Finland is committed to halving the amount of fossil fuel used in road transport by 2030. In a report commissioned by the Ministry of Transport and Communications that will be published today, researchers from the Aalto Economic Institute propose that the most efficient way to reach this target is to create a permit system for fuel sales in Finland. In this kind of system, distributors would be required to purchase sales permits from the state for every litre of fuel sold, and the permit would be tied to the carbon content of the fuel in question. The number of permits would then be decreased gradually so that by 2030, road transport would generate only half of the carbon emissions that it produces today.
Professor Matti Liski, who is the lead author of the report, notes that the permit system would include two significant benefits when compared to other methods: certainty that the target will be met, and the system’s cost-efficiency.
‘This proposal would allow both consumers and businesses to adapt to the change in ways that are most efficient to them. The sales permit approach could also be adjusted over time as new technologies are developed’, says Liski.
Permits would be auctioned at regular intervals to ensure competition
According to the researchers, the simplest way to arrange the sale of the permits would be to auction them off at regular intervals with the state organising the auctions.. Any economic uncertainty that would be caused by fluctuations in the price of fuel could be managed by implementing a state-set maximum and minimum price for every litre of fuel sold under these permits.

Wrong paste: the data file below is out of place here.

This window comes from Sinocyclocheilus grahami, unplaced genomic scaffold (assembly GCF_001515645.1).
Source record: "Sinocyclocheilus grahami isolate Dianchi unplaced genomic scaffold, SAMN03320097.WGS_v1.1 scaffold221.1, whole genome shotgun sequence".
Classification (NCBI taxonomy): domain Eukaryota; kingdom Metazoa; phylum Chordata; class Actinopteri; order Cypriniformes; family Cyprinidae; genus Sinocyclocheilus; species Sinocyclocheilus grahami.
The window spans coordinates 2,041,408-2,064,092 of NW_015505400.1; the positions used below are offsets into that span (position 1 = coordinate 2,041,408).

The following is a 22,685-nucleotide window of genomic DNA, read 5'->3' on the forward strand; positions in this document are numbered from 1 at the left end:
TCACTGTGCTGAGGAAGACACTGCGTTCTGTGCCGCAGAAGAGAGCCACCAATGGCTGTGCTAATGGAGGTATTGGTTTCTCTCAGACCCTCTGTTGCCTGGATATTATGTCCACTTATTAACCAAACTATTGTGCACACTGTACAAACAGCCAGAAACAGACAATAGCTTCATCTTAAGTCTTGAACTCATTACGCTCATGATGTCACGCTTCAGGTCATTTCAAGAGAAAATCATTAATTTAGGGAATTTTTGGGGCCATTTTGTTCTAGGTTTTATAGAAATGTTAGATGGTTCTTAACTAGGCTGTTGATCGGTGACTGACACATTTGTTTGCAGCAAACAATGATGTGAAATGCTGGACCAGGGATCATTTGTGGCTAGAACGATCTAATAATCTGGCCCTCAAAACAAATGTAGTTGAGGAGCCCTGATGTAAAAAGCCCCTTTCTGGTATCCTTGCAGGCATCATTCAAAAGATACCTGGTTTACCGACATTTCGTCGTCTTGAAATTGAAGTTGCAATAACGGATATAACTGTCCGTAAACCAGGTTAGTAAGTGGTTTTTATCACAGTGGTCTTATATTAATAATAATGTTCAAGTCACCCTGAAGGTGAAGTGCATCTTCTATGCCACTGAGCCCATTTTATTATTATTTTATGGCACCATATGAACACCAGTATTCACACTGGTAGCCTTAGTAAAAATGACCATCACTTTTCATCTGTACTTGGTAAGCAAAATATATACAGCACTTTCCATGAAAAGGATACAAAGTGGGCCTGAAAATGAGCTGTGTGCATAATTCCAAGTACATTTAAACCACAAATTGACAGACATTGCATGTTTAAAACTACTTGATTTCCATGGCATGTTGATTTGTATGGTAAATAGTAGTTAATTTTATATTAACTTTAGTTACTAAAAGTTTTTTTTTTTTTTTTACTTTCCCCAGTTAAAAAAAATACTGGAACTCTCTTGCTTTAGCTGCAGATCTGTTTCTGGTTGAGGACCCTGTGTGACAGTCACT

‘When putting the permits up for auction, the state would have to ensure that fair competition can still be maintained and this could be achieved by arranging the auctions at regular intervals as one example. It would then help ensure the continuous availability of fuel permits and prevent any single fuel distributor from attaining an overly large share of the market’, explains Oskari Nokso-Koivisto, COO of the Aalto Economic Institute.
The sales permit system would most likely raise fuel prices, which is a particular concern for transport-intensive industries. Adapting to this change could also be challenging in rural areas where many people must rely on their cars for transport, as well as for people with lower incomes. According to the researchers, these distributional effects, i.e. the costs caused by the system, could be compensated but political decision-makers would have to choose the appropriate mechanism with care.
‘The compensation should not be earmarked for fuel purchases as it would lose the incentive for reducing emissions’, notes Matti Liski.
Professor Matti Liski
Aalto University School of Business
tel. +358 40 353 8173
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